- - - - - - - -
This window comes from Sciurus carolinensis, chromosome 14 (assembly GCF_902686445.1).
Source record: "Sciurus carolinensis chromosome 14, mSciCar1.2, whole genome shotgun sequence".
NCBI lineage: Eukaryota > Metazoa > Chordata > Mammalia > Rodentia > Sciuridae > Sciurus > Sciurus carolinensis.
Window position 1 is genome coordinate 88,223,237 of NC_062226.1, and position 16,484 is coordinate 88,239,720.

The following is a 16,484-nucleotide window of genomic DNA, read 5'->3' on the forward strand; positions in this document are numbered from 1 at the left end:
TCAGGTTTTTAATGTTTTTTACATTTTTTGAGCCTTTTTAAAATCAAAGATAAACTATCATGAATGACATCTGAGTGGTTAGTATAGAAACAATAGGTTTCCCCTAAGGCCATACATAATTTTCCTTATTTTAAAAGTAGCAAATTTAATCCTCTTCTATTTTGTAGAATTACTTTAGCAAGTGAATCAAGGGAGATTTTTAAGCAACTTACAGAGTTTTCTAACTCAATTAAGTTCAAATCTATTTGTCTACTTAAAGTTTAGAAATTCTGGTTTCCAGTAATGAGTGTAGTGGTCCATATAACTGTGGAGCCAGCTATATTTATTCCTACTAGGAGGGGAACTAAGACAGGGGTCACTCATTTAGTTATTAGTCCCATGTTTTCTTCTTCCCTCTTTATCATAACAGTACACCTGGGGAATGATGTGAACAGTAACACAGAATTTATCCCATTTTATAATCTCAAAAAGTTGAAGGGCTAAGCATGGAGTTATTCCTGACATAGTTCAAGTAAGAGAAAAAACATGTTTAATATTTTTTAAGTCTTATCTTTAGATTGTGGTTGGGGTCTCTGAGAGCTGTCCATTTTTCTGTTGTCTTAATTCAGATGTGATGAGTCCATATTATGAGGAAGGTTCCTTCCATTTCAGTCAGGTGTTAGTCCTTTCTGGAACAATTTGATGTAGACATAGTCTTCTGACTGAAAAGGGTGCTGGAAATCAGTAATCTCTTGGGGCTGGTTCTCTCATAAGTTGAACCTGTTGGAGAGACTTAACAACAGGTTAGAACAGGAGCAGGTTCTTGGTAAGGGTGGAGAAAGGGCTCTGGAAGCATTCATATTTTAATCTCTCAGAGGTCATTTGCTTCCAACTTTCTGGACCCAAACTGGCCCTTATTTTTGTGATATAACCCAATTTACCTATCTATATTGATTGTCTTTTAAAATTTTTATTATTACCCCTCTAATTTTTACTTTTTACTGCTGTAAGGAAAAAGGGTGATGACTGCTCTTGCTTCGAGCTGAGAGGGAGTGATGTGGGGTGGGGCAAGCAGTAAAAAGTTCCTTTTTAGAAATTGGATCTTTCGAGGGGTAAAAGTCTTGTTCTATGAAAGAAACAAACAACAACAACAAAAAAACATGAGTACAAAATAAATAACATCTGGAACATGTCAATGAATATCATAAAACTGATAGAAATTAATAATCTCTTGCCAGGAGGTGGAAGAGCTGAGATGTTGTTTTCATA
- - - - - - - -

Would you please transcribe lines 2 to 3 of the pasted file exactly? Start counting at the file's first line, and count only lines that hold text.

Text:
Source record: "Sciurus carolinensis chromosome 14, mSciCar1.2, whole genome shotgun sequence".
NCBI lineage: Eukaryota > Metazoa > Chordata > Mammalia > Rodentia > Sciuridae > Sciurus > Sciurus carolinensis.